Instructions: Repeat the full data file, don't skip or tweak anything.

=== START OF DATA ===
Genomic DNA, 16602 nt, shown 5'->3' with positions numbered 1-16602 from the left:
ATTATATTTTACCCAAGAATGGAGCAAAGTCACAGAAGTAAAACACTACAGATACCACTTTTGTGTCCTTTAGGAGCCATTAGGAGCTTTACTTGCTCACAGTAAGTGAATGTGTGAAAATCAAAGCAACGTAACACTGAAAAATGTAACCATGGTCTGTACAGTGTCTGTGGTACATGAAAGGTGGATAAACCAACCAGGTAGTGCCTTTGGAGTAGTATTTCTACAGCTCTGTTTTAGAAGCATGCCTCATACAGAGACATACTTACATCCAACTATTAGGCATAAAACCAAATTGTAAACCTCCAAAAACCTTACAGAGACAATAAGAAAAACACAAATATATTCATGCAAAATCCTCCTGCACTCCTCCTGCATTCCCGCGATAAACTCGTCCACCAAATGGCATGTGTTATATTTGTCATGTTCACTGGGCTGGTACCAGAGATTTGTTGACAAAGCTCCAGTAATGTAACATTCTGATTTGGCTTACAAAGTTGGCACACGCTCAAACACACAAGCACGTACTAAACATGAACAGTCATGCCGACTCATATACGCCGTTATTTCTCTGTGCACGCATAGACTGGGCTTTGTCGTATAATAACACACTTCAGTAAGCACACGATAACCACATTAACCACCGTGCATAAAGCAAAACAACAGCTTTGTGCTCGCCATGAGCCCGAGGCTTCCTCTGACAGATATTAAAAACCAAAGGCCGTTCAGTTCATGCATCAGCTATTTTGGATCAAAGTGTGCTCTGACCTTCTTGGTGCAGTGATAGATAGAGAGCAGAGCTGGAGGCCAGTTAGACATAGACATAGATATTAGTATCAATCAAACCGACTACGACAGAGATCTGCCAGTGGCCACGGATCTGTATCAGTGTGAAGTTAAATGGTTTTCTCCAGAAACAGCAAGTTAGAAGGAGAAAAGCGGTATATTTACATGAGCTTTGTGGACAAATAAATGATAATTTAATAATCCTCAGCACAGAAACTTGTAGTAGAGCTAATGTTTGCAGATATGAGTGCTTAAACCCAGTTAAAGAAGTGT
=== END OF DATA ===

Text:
Genomic DNA, 16602 nt, shown 5'->3' with positions numbered 1-16602 from the left:
ATTATATTTTACCCAAGAATGGAGCAAAGTCACAGAAGTAAAACACTACAGATACCACTTTTGTGTCCTTTAGGAGCCATTAGGAGCTTTACTTGCTCACAGTAAGTGAATGTGTGAAAATCAAAGCAACGTAACACTGAAAAATGTAACCATGGTCTGTACAGTGTCTGTGGTACATGAAAGGTGGATAAACCAACCAGGTAGTGCCTTTGGAGTAGTATTTCTACAGCTCTGTTTTAGAAGCATGCCTCATACAGAGACATACTTACATCCAACTATTAGGCATAAAACCAAATTGTAAACCTCCAAAAACCTTACAGAGACAATAAGAAAAACACAAATATATTCATGCAAAATCCTCCTGCACTCCTCCTGCATTCCCGCGATAAACTCGTCCACCAAATGGCATGTGTTATATTTGTCATGTTCACTGGGCTGGTACCAGAGATTTGTTGACAAAGCTCCAGTAATGTAACATTCTGATTTGGCTTACAAAGTTGGCACACGCTCAAACACACAAGCACGTACTAAACATGAACAGTCATGCCGACTCATATACGCCGTTATTTCTCTGTGCACGCATAGACTGGGCTTTGTCGTATAATAACACACTTCAGTAAGCACACGATAACCACATTAACCACCGTGCATAAAGCAAAACAACAGCTTTGTGCTCGCCATGAGCCCGAGGCTTCCTCTGACAGATATTAAAAACCAAAGGCCGTTCAGTTCATGCATCAGCTATTTTGGATCAAAGTGTGCTCTGACCTTCTTGGTGCAGTGATAGATAGAGAGCAGAGCTGGAGGCCAGTTAGACATAGACATAGATATTAGTATCAATCAAACCGACTACGACAGAGATCTGCCAGTGGCCACGGATCTGTATCAGTGTGAAGTTAAATGGTTTTCTCCAGAAACAGCAAGTTAGAAGGAGAAAAGCGGTATATTTACATGAGCTTTGTGGACAAATAAATGATAATTTAATAATCCTCAGCACAGAAACTTGTAGTAGAGCTAATGTTTGCAGATATGAGTGCTTAAACCCAGTTAAAGAAGTGT